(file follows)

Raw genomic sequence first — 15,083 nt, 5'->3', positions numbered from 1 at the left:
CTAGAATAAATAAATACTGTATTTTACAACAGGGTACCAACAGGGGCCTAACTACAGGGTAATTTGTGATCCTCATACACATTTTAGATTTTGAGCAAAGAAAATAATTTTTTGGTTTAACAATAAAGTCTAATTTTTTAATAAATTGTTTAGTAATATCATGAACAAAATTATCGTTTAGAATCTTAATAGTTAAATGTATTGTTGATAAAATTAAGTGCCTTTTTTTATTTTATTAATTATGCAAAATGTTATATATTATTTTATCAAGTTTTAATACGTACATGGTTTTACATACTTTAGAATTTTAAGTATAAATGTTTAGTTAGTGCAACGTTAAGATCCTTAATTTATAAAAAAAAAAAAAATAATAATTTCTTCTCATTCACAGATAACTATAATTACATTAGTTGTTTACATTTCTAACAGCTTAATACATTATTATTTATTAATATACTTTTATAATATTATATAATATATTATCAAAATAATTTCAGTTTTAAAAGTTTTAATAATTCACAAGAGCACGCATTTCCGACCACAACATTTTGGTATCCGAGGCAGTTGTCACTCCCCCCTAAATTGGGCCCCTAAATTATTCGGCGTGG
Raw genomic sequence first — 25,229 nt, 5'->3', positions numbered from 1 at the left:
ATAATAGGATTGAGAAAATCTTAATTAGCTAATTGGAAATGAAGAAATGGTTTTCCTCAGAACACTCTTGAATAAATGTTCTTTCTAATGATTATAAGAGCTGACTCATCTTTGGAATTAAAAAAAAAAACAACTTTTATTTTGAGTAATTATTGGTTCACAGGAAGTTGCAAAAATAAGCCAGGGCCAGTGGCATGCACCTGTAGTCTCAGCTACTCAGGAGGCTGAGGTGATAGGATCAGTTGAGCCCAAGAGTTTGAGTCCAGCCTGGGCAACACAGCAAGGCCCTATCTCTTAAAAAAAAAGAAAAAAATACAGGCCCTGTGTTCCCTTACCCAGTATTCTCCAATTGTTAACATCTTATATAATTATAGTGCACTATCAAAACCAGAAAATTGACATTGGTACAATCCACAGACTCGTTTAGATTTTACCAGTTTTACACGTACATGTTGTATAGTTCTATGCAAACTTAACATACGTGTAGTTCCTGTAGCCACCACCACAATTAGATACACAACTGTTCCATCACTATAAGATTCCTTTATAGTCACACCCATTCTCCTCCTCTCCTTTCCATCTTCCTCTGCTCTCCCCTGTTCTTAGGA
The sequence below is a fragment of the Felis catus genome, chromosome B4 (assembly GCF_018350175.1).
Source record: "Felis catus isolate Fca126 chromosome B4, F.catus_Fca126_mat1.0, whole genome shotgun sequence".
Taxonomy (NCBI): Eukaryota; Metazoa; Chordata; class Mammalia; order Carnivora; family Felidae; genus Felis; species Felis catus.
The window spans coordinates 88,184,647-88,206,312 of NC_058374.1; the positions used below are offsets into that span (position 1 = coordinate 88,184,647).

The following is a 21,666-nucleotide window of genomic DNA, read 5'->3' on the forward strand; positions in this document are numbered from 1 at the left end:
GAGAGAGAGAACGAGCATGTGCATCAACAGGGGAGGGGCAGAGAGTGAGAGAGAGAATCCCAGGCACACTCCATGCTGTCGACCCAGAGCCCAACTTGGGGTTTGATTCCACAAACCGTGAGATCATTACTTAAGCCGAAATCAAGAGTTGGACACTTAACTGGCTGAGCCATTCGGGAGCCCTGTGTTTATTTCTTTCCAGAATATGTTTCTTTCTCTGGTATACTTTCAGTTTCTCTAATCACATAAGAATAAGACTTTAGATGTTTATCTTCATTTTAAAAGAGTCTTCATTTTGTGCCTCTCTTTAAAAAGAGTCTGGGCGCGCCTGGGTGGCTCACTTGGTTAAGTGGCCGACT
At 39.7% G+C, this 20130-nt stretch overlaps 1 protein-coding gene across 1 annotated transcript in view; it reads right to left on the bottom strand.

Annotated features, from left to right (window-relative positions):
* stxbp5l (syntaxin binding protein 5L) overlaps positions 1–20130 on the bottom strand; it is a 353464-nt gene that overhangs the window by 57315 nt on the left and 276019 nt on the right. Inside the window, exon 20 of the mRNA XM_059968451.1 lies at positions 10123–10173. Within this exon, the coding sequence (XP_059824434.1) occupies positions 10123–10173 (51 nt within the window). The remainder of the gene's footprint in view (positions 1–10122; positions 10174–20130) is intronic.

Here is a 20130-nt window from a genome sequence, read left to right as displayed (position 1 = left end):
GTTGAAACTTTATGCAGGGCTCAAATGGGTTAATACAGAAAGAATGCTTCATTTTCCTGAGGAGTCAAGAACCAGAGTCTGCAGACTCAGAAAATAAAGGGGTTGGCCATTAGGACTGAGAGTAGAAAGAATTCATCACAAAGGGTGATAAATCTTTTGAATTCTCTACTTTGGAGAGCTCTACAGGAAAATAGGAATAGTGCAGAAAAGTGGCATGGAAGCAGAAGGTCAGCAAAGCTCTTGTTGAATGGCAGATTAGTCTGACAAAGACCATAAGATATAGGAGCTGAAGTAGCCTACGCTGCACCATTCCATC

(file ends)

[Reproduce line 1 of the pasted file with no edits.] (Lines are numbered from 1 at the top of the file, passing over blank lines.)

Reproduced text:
Raw genomic sequence first — 15,083 nt, 5'->3', positions numbered from 1 at the left: